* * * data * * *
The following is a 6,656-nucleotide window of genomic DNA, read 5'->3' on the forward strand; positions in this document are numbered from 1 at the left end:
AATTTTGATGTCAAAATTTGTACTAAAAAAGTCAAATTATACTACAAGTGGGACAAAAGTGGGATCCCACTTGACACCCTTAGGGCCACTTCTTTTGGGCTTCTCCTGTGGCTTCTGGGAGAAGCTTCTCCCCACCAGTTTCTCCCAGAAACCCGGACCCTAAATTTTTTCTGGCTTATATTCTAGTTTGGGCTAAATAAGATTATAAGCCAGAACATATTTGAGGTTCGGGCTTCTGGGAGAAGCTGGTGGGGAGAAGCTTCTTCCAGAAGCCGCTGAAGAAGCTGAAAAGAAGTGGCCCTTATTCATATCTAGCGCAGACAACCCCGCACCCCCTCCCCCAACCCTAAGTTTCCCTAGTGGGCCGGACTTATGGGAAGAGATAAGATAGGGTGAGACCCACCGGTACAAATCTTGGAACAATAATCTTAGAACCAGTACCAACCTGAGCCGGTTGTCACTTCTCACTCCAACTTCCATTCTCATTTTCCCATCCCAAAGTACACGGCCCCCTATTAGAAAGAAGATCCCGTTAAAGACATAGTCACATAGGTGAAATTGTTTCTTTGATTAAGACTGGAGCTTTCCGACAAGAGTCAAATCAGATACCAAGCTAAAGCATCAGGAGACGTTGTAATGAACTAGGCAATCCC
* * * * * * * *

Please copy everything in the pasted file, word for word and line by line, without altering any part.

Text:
The following is a 6,656-nucleotide window of genomic DNA, read 5'->3' on the forward strand; positions in this document are numbered from 1 at the left end:
AATTTTGATGTCAAAATTTGTACTAAAAAAGTCAAATTATACTACAAGTGGGACAAAAGTGGGATCCCACTTGACACCCTTAGGGCCACTTCTTTTGGGCTTCTCCTGTGGCTTCTGGGAGAAGCTTCTCCCCACCAGTTTCTCCCAGAAACCCGGACCCTAAATTTTTTCTGGCTTATATTCTAGTTTGGGCTAAATAAGATTATAAGCCAGAACATATTTGAGGTTCGGGCTTCTGGGAGAAGCTGGTGGGGAGAAGCTTCTTCCAGAAGCCGCTGAAGAAGCTGAAAAGAAGTGGCCCTTATTCATATCTAGCGCAGACAACCCCGCACCCCCTCCCCCAACCCTAAGTTTCCCTAGTGGGCCGGACTTATGGGAAGAGATAAGATAGGGTGAGACCCACCGGTACAAATCTTGGAACAATAATCTTAGAACCAGTACCAACCTGAGCCGGTTGTCACTTCTCACTCCAACTTCCATTCTCATTTTCCCATCCCAAAGTACACGGCCCCCTATTAGAAAGAAGATCCCGTTAAAGACATAGTCACATAGGTGAAATTGTTTCTTTGATTAAGACTGGAGCTTTCCGACAAGAGTCAAATCAGATACCAAGCTAAAGCATCAGGAGACGTTGTAATGAACTAGGCAATCCC